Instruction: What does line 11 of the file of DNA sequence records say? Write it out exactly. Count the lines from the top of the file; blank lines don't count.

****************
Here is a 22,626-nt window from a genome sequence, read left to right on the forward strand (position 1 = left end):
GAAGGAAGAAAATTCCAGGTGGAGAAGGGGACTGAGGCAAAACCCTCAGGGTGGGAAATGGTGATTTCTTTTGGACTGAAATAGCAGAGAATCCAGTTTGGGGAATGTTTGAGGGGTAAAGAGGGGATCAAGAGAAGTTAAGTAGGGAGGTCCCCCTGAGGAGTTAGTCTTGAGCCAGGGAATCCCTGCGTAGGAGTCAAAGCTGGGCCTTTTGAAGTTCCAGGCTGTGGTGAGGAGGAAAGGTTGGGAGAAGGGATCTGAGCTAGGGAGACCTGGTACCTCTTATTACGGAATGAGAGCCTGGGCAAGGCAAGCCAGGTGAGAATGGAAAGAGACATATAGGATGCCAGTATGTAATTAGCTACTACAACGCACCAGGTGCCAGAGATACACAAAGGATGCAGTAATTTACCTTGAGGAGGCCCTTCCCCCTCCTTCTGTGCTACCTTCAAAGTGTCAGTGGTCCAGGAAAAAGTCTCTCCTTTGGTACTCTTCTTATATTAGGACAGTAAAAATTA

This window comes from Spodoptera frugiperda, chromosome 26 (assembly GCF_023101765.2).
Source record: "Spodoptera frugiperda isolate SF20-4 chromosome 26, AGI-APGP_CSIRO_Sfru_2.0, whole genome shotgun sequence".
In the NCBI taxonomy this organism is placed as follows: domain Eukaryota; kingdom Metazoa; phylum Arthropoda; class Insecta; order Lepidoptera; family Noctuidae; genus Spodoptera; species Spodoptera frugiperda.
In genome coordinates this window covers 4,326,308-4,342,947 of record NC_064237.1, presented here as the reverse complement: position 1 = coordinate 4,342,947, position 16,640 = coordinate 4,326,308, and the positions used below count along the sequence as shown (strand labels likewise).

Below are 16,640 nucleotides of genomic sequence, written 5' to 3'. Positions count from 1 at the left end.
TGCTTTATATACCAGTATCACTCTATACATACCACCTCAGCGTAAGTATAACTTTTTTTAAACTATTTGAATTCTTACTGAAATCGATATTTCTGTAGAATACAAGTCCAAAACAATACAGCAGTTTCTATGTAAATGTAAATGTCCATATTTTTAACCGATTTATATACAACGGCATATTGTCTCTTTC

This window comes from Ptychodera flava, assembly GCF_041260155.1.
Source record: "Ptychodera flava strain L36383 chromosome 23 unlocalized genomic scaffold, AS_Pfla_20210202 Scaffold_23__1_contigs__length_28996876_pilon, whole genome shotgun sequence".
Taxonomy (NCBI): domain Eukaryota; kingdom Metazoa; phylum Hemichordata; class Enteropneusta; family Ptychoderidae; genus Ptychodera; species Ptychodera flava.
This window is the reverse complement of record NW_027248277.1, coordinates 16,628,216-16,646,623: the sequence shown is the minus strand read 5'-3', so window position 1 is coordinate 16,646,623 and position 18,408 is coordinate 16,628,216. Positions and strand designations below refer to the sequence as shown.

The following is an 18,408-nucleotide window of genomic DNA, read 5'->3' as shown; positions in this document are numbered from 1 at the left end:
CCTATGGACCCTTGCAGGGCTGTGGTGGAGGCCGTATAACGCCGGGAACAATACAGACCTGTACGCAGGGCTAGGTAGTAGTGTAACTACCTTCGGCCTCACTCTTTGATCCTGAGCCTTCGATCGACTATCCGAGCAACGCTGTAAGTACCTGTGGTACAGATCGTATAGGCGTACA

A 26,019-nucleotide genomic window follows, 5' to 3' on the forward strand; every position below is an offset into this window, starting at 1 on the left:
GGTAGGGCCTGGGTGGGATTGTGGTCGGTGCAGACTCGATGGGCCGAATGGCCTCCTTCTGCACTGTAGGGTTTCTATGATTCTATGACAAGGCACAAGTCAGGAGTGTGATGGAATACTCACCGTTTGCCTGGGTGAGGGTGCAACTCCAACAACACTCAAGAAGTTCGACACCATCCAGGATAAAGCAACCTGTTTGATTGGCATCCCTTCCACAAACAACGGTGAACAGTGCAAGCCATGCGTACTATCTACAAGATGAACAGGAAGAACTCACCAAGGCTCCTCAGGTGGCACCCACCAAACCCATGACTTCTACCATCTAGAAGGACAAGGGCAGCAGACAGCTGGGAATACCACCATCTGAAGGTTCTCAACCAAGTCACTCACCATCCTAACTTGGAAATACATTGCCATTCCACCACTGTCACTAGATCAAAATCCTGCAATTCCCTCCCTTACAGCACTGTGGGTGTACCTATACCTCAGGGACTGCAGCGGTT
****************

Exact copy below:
Taxonomy (NCBI): domain Eukaryota; kingdom Metazoa; phylum Hemichordata; class Enteropneusta; family Ptychoderidae; genus Ptychodera; species Ptychodera flava.